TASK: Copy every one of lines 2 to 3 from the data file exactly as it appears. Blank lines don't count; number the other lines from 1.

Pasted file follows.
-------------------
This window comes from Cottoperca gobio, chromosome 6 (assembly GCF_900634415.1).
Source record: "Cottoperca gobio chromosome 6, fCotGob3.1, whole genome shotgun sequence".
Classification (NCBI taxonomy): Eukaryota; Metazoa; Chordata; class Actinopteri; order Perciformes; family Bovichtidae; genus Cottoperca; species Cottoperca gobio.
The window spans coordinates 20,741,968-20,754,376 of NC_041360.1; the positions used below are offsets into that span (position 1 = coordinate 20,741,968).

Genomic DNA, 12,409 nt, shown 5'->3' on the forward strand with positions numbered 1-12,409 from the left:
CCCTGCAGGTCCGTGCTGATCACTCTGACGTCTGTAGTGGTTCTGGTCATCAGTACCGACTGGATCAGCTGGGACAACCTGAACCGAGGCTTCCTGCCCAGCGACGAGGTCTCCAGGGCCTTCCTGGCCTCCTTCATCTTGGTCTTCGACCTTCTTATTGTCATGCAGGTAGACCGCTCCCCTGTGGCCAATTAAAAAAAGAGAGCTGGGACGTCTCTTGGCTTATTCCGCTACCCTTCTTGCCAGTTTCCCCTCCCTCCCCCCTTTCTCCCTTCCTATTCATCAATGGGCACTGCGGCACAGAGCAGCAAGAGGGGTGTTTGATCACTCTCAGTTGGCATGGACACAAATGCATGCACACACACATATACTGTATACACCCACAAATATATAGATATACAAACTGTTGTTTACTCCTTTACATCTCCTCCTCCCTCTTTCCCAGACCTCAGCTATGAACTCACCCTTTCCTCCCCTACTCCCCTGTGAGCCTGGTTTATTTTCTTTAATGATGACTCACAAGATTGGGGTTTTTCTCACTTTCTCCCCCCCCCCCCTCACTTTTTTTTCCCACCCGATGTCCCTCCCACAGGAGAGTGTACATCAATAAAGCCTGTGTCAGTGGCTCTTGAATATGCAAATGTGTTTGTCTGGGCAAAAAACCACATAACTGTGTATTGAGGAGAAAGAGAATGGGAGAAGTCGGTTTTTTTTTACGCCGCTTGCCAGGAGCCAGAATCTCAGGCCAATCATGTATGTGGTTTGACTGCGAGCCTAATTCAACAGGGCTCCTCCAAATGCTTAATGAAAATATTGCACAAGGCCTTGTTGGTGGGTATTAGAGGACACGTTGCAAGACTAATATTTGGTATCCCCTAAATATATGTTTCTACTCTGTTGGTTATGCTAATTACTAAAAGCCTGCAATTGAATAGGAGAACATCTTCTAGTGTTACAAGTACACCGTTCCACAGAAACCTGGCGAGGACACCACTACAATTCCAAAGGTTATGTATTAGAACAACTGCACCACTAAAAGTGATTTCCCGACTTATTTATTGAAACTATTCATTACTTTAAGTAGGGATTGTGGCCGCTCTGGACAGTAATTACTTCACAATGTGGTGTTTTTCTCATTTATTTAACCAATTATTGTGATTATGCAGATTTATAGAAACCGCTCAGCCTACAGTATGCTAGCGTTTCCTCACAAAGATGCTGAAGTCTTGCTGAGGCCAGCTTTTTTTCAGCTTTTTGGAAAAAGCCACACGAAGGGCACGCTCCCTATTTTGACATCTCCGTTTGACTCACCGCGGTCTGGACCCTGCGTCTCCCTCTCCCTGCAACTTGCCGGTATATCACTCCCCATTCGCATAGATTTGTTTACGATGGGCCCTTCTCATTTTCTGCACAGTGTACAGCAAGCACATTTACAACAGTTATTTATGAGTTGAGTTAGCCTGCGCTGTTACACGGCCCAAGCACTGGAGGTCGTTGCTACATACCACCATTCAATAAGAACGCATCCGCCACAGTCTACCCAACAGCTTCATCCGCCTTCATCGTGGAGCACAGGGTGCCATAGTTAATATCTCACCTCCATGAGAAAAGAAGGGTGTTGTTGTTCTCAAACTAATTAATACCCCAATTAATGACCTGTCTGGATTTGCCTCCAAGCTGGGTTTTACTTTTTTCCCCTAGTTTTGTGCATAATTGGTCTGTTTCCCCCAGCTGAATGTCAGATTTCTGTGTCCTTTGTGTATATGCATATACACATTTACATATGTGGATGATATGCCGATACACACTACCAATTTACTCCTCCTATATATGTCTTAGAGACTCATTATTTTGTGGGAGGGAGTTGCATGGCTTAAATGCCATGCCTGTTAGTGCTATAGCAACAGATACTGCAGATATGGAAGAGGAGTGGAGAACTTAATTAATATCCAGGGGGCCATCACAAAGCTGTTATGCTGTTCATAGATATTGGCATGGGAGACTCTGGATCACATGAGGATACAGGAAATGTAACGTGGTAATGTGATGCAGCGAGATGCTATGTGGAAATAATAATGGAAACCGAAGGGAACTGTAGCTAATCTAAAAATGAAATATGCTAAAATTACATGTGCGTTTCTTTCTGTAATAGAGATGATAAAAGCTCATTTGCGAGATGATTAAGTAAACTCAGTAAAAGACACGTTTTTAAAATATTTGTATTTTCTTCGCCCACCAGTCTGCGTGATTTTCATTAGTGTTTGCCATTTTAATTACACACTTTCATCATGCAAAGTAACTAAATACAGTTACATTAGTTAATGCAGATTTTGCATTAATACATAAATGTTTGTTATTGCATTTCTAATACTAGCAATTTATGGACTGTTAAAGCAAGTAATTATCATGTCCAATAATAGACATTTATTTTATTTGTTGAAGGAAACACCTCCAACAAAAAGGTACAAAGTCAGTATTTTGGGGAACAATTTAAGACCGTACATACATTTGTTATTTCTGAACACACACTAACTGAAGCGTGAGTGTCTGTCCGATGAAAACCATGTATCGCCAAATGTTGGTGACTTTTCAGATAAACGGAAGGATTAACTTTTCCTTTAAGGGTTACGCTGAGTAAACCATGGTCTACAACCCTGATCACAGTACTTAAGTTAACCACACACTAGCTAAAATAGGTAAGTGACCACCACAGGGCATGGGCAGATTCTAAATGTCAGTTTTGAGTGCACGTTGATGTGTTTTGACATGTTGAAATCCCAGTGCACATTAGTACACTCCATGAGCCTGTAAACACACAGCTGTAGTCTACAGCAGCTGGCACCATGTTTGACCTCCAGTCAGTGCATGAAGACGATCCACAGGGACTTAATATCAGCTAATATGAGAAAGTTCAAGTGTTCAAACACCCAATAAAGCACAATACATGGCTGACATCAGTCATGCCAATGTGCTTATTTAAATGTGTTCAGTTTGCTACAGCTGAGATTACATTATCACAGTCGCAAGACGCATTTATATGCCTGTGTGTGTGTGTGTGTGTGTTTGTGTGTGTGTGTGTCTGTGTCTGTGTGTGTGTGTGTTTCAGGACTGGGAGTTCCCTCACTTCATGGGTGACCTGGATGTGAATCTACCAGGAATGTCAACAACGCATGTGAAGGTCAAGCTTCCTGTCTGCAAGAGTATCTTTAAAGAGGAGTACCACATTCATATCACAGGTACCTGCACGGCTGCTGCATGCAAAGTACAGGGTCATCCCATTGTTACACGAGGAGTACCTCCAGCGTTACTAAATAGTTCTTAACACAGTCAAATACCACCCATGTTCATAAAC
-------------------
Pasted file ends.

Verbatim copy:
Source record: "Cottoperca gobio chromosome 6, fCotGob3.1, whole genome shotgun sequence".
Classification (NCBI taxonomy): Eukaryota; Metazoa; Chordata; class Actinopteri; order Perciformes; family Bovichtidae; genus Cottoperca; species Cottoperca gobio.